Pale green cacti are growing into the blue sky. Red rocks are flooding the soft shoulder of the road. A vintage car is stopping in front of an old gas station from 1920. That must be Route 66!
I’m throwing my travel guide on the co-driver’s seat staring at a plain field of endless corn. My rental car is rumbling through a bad pothole and a huge sign is screaming WALMART at me. Route 66 is a legend and people tend to glorify it. If you’re looking for pictures about the road on Google you’ll find red sunsets behind a horizon with a never ending street.
But here we go with five myths about Route 66 (some people might call them alternative facts) which are not true. I bet you’ll be surprised!
Wrong. There is no end-to-end Highway 66 anymore. This was possibly the most shattering fact I discovered by doing the research for my huge road trip. Somehow I thought I’ll follow down Route 66 from Chicago to LA like the German Autobahn 1. From the beginning to the end. But even the history of Route 66 is a picture made out of snippets. There was no machine tarring a road from east to west. In fact the government realized that there was a massive boom going on in the automotive industry of the US in the 20s. So there was the need of an end-to-end Highway between Chicago and the Pacific. All they did then was connecting roads from different villages along the path that already existed. This was what they called “US-Highway 66”. But what happened next?
Only 30 years later the narrow and worn-out roads were unable to cope with the traffic anymore. At first the government tried to build detours and shortcuts. That’s the reason why you’ll find alternative alignments on your way. There you’ll have the chance to follow different routes of Route 66 in different decades. To me it was very interesting and I merely chose the oldest ones.
A little later President Eisenhower started to like the idea of the German Autobahn a lot. He gave an order to build multilane Interstates next to Route 66. What sounded like a great idea cut shops and people off. Simply off. Many lost their livelihood and it was a tragedy. In 1985 the name “US-Highway 66” was erased from the maps. Route 66 was history. Today it’s only alive again in a metaphorically way. Some associations preserve the historic route for nostalgic and touristy reasons for adventurers and bikers. Officially there is no east-west-road called 66 anymore. In some States who don’t care a lot it’s really hard to find signs.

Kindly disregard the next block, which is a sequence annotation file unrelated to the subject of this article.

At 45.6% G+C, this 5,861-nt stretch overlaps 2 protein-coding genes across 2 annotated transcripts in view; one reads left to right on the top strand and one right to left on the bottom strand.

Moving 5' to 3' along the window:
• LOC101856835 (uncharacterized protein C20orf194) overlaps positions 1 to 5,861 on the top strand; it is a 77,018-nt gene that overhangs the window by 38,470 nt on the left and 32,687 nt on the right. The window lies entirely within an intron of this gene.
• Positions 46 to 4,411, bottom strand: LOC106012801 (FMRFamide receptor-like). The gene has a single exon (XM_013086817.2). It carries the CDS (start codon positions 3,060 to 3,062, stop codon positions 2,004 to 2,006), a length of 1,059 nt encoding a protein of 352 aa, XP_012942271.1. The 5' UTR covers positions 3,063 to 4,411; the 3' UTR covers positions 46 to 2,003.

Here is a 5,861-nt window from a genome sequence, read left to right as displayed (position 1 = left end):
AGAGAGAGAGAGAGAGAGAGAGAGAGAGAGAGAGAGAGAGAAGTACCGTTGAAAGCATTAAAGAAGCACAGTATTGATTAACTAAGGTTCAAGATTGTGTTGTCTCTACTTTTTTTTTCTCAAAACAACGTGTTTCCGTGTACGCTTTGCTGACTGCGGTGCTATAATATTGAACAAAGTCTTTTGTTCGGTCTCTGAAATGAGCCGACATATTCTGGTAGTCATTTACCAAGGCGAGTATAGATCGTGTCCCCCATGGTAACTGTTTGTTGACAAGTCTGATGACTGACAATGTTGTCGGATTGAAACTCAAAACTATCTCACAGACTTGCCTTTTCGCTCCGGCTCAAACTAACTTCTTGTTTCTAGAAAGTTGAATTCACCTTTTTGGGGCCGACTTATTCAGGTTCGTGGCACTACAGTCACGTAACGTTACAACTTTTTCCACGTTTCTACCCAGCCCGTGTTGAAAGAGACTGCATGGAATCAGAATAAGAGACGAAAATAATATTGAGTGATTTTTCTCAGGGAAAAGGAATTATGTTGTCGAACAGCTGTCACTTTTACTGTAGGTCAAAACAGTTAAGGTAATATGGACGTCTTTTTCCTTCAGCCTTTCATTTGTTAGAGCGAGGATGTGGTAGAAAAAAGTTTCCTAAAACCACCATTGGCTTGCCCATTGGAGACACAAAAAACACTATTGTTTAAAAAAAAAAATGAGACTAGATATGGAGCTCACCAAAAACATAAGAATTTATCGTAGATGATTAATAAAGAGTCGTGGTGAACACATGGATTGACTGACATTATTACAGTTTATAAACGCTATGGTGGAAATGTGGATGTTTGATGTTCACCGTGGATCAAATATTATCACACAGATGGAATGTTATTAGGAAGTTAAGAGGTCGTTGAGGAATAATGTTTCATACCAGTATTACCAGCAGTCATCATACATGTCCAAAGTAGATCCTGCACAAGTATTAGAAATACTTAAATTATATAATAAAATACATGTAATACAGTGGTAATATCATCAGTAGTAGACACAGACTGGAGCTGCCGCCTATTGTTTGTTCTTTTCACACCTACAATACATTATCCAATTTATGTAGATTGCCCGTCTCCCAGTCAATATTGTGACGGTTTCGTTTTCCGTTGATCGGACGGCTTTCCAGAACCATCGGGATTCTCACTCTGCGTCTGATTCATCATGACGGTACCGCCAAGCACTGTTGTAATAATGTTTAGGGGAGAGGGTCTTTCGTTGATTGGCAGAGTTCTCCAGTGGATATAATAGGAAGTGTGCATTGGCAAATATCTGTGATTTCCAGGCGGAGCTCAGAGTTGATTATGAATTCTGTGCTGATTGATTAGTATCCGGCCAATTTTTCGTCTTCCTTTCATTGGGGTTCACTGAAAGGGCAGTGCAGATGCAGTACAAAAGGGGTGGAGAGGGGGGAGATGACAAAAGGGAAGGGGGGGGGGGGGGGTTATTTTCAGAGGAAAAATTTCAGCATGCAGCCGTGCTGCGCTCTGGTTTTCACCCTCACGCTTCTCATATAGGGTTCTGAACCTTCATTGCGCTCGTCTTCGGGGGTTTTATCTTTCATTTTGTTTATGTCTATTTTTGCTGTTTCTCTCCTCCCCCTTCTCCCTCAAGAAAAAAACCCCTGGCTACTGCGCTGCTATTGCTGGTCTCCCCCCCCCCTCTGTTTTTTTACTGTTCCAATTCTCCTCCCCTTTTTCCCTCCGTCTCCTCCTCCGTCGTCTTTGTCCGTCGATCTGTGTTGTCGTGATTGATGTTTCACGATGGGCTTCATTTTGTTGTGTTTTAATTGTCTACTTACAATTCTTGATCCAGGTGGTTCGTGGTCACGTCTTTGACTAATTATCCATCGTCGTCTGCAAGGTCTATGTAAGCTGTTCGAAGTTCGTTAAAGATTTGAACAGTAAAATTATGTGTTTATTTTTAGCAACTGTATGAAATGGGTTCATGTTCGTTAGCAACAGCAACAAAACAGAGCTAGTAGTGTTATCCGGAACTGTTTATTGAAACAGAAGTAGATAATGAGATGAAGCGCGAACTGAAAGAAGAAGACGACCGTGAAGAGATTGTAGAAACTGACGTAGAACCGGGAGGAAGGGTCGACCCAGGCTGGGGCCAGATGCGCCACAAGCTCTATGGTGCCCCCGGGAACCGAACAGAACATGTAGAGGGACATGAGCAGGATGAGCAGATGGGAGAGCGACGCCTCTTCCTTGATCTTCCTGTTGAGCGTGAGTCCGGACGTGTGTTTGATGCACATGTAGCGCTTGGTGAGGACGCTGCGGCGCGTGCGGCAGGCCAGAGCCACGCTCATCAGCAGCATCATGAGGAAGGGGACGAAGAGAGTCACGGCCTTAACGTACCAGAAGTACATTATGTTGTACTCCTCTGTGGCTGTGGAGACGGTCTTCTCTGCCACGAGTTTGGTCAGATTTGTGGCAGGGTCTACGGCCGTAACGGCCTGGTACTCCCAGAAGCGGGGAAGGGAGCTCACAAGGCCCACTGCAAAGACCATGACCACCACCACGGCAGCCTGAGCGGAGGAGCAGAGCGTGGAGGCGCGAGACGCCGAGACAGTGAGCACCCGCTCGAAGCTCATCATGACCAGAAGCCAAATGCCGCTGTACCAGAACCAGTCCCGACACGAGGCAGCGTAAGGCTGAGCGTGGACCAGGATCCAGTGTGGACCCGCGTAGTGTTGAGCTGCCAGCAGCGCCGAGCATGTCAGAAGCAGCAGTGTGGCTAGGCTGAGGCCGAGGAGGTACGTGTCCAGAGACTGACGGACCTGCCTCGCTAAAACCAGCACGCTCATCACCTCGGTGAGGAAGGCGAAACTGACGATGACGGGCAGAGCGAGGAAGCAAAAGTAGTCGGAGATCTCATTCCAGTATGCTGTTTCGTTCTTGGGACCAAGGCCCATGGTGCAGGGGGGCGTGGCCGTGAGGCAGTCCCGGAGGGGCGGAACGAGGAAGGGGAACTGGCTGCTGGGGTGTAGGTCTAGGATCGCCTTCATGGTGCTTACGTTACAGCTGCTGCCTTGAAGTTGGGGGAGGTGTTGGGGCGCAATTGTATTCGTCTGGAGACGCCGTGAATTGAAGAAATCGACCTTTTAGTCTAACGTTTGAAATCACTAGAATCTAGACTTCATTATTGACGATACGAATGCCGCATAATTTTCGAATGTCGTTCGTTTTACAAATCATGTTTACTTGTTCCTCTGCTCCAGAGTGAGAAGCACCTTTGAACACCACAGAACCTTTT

I was on Route 66 for more than 1,000 miles and already made a lot of experiences – but the broken window in my motel room on the first floor still was unsettling for a second. Outside a cigarette was glowing next to a truck. Then I calmed myself down.
It might sound weird but even at that moment I did not really feel myself in danger. I never did on Route 66. At least anything can happen to you everywhere. But most of the motel keepers were friendly (or just indifferent) and all the other travelers on the road were awesome, helpful and interesting. Even when I went out in the dark to photograph famous neon signs several times there never was something to worry about. No chainsaw massacre and no truck with flashing lights. Don’t let stupid road movies buffalo you.
“I went from Chicago to Los Angeles on Route 66”, I told the daughter of my host family in Salt Lake City proudly. She looked puzzled. “Which Route did you take?”, she replied. I repeated what I’d already said. She was blinking. “What is Route 66?”
Surprising – but she was not the only one. In the US Route 66 is something mainly older people know. And even they are laughing about the freakiness of Europeans and their dream of driving Route 66. They don’t really understand why we’re fascinated by an old and damaged country road that sometimes even turns into a dirt road. Why don’t we simply use the smooth Interstate to get to LA? So maybe for Europeans Route 66 is legendary. But not for many Americans.
I’m typing something into my offline map. Then I look around. Looking for a road sign. It has to be here. An American couple with tons of bags is almost bumping into me while I’m trying to find out where I am. South Michigan Avenue. The traffic is rumbling. This can’t be the begin of Route 66. Where is the golden sign, the poster, the archway? For all those travelers who are going west about more than 2,000 miles? Finally I’m spotting a small brown sign high above on a lamp pole. “Route 66 BEGIN”. Nothing else. But what could you expect from a country where some people have never heard about Route 66? Even the sign of Dunkin Donuts is more eye-catching.
Quick tip: The sign of Route 66 is on the crossroad between South Michigan Avenue and East Adams Street at 41,879603 North and 87.624618 West.
Back to the corn fields. You can’t deny that Route 66 is a scenic road on large parts in New Mexico and Arizona. You’ll cross red rocks, deserts and endless wideness. Some parts are even marked as “National Scenic Byway”. But there are also large parts – most of them in Illinois, Missouri and Oklahoma – that lead through plain fields, grass and monotony. To be honest they’re as exciting as Brandenburg. Even in California there are miles and miles with dry desert that are quite good at killing your good mood. So don’t be disappointed if you won’t find cacti and canyons everywhere.
Especially in Illinois and Missouri the associations that take care of the preservation of Historic Route 66 are amazing. They did restore old diners and gas stations with love and bring back the golden age between 1920 and 1950. So it’s easier to deal with the corn.
Do you have any questions about planning your trip on Route 66? Send me an E-Mail or message me on Facebook or Instagram and I’ll try to help you with encouragement and tips for an unforgettable road trip on an absolutely legendary road!